Analogical comparison has been found to promote learning across many conceptual domains. Here, we ask whether this mechanism can facilitate children’s understanding of others’ mental states. In Experiment 1, children carried out comparisons between characters’ thoughts and reality and between characters with true beliefs vs. those with false beliefs. Children given this training improved from pre- to post-test. In Experiment 2, we used a more minimal comparison technique. Children saw a series of three stories involving true or false beliefs. There were two between- subjects conditions that either facilitated (High Alignability) or impeded (Low Alignability) comparison across stories. We found that children made more gains from pre- to post-test in the High Alignability condition than in the Low Alignability condition. We also found effects of production of mental state verbs, as assessed in an Elicitation Task. These results provide evidence for the role of analogical comparison in theory of mind development.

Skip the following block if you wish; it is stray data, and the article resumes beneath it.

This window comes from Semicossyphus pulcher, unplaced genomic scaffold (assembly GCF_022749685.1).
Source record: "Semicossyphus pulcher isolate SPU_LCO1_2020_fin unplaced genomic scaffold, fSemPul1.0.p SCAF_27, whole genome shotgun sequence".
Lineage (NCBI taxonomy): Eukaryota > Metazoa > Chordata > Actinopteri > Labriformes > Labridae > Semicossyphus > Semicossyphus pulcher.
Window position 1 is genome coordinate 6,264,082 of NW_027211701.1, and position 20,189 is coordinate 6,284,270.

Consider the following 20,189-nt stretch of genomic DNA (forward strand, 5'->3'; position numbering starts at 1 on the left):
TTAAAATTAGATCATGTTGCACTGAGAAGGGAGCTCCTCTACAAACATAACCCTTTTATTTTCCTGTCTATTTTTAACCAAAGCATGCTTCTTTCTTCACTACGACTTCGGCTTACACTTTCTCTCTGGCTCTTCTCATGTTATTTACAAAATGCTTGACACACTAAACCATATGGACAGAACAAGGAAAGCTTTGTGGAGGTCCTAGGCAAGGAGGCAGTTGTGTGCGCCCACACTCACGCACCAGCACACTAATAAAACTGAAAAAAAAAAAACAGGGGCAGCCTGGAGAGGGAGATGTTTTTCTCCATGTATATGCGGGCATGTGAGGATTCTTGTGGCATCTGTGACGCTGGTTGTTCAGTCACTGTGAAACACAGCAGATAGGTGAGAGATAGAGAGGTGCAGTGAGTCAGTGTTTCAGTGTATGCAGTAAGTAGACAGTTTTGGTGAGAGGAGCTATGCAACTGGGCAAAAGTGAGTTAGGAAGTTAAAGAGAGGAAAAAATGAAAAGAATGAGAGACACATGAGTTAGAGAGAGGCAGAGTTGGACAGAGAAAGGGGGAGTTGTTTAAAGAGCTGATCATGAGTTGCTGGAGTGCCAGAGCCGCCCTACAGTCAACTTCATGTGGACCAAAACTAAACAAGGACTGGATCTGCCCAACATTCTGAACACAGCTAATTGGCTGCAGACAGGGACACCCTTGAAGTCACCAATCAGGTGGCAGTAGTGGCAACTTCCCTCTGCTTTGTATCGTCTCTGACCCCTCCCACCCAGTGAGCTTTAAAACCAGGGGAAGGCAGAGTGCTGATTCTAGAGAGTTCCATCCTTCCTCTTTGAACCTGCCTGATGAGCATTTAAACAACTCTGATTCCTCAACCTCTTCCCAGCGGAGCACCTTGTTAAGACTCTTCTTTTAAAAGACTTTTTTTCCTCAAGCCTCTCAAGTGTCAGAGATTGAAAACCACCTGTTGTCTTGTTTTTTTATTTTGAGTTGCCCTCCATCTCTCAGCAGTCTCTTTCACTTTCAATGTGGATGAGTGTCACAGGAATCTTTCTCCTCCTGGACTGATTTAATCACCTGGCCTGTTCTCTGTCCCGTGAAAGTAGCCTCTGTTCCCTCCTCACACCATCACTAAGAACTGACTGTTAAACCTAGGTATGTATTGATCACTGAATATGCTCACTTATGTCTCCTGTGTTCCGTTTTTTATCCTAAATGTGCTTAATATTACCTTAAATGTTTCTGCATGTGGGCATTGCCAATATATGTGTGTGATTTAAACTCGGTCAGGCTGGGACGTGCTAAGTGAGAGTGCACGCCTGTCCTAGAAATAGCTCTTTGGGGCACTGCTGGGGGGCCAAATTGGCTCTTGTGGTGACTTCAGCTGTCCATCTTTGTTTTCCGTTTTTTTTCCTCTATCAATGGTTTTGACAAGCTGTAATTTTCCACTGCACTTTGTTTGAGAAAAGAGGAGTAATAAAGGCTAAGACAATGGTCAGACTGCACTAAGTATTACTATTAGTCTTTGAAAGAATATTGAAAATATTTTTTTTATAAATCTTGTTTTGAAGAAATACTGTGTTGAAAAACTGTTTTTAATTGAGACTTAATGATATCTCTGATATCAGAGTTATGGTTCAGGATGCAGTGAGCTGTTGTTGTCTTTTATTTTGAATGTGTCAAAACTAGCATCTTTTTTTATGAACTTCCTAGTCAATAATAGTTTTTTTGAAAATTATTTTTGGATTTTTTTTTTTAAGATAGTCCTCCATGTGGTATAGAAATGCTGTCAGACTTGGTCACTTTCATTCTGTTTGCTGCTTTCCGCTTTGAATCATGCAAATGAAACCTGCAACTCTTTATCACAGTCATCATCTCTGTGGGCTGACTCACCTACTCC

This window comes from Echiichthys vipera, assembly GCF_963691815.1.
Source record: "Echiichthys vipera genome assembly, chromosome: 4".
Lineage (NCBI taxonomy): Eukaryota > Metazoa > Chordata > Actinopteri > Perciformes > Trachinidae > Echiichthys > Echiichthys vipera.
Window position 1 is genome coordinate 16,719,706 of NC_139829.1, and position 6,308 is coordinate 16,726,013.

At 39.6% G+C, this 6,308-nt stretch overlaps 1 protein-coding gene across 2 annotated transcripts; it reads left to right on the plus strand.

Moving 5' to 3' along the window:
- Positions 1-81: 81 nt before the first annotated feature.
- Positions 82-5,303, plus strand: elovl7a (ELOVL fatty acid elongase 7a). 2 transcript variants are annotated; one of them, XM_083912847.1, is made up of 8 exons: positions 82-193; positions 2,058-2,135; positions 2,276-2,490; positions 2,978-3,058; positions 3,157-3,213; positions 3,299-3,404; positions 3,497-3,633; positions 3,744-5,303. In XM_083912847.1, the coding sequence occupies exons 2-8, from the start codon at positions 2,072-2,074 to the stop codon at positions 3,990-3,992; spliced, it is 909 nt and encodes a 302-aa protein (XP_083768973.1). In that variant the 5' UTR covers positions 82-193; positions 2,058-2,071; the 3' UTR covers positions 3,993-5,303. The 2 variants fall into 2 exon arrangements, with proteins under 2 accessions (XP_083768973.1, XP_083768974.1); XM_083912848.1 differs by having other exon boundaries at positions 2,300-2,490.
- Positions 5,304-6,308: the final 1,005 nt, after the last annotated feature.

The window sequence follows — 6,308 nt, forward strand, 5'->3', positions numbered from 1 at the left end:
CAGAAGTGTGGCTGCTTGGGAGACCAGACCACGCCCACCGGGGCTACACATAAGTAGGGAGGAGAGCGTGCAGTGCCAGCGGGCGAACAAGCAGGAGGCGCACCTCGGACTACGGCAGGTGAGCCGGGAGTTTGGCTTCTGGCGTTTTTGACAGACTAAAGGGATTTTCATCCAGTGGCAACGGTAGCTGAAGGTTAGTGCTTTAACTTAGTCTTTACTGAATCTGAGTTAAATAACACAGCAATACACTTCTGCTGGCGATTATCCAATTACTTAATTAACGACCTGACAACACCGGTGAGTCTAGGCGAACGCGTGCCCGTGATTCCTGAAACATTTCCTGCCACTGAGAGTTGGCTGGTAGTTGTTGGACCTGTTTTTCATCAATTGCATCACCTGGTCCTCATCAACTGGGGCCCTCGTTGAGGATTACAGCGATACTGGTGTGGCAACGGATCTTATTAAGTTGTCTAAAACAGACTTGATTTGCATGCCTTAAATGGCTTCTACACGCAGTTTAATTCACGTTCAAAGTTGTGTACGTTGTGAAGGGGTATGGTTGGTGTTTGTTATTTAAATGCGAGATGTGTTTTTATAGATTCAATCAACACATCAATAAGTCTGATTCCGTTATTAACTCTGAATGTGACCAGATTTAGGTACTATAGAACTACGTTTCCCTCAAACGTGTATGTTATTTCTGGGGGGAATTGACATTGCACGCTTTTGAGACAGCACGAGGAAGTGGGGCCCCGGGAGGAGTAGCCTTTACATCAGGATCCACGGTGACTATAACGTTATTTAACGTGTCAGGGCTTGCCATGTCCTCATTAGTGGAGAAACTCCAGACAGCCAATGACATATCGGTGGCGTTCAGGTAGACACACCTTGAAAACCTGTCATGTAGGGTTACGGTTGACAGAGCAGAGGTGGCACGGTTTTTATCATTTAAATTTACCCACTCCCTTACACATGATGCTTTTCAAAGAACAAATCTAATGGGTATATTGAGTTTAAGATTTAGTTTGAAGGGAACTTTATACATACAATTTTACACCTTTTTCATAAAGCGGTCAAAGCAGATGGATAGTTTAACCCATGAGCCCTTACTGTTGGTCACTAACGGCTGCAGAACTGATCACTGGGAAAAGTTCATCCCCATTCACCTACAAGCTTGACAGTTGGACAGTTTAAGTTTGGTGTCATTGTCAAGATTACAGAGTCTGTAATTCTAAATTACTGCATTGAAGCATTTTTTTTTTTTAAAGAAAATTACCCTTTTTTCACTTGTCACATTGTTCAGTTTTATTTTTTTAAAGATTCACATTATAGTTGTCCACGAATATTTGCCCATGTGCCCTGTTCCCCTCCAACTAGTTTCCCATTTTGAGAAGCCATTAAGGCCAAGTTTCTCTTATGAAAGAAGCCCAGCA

|Original language||English (US)|
|Title of host publication||Proceedings of the 37th Annual Meeting of the Cognitive Science Society|
|Editors||D C Noelle, R Dale, A S Warlaumont, J Yoshimi, T Matlock, C D Jennings, P P Maglio|
|Publisher||Cognitive Science Society|
|Number of pages||6|
|State||Published - 2015|